These are not "a few stray detections", Mr(s) luckey; these are now a significant fraction of Apache projects. I'm aware, as I continue to remind you, of several other false positives.
I would love to know the names of some of the projects you refer to which make this extremely broad matching strategy desirable. To date, only false positives are known. No stray positives are known, suggesting either that there is a significant paucity of information or that this is a mistaken behavior.
"We've turned up hidden GPL in a lot of projects"
"and false positives are quite rare."
Well, first I was the only one. Then someone turned up a bunch of others on their very first look; now they're "quite rare".
Are you basing this solely on the expectation that because you've never looked for them and aren't aware of others, there must not be any? Do you have any actual reason to believe they're rare?
From here, they appear to actually be quite common.
Both of us suggested a mechanism for fixing this unequivocally which would be trivial for Ohloh to implement. Have you come to an opinion yet on that mechanism, sir?
First off, thanks for you prompt and detailed reply. You guys are doing a great job, many thanks for that. And please accept that my critique is only intended to make a great tool even better.
In another thread you state that "The license detector is not incredibly smart". So for Camel the report is not good, ServiceMix same thing Explicit exclusion of a dependency because of it's LGPL license caused ohloh to interpret it as depending on a LGPL project, which is exactly the same situation as John's if my understanding is correct. For ActiveMQ the sandbox does not get into the distro afaik, so it should not be enlisted, I'll follow up on that, thanks.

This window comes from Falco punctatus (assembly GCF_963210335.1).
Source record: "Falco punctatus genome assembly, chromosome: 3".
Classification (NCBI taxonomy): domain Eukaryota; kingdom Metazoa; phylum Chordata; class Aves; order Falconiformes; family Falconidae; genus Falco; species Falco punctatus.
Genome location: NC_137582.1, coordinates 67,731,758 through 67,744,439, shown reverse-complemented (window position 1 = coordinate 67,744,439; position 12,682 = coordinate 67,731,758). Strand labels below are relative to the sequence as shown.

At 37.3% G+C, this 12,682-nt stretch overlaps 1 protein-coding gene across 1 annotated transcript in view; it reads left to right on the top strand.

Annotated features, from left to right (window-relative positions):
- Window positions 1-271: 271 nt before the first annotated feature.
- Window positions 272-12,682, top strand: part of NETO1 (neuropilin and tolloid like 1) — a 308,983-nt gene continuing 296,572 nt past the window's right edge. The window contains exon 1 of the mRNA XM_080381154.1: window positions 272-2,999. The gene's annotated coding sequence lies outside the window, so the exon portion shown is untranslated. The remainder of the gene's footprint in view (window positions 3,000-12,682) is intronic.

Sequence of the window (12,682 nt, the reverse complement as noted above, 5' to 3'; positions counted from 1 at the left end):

"Flawless license detection is not our goal." That's fine, but then I suggest putting a large disclaimer on the https://www.ohloh.net/p//analyses/latest linking to a page that describes how license determination is done and that it could be flowed, maybe with some examples. Or, if you know that the metric is flawed don't publish it.
However, I would much prefer improving it because the reality is that people do use your metrics, they like simple things and don't have time to research what a metric really means. I like your idea of ignoring everything (including comments) in in a pom. Making changes in the code to accommodate a moving target like the ohloh licensing algorithm is imho not an option.
One more thing, I tried to figure out how you found out what the offending files are. I didn't see a way to get to them from the ohloh site, so I assume you looked at logs or something. Is it possible for instance to link to the offending files and have some solution a la wikipedia in which trusted editors make a determination if the algorithm was correct? i.e. if the algorithm determines that a file is gpl licensed, me as the manager of the project say no, and then humans cast their decision? If say N people agree, the algorithm decision is overruled. There should not be many files that require human intervention, and if it's done by a community it should be feasible. Just a thought.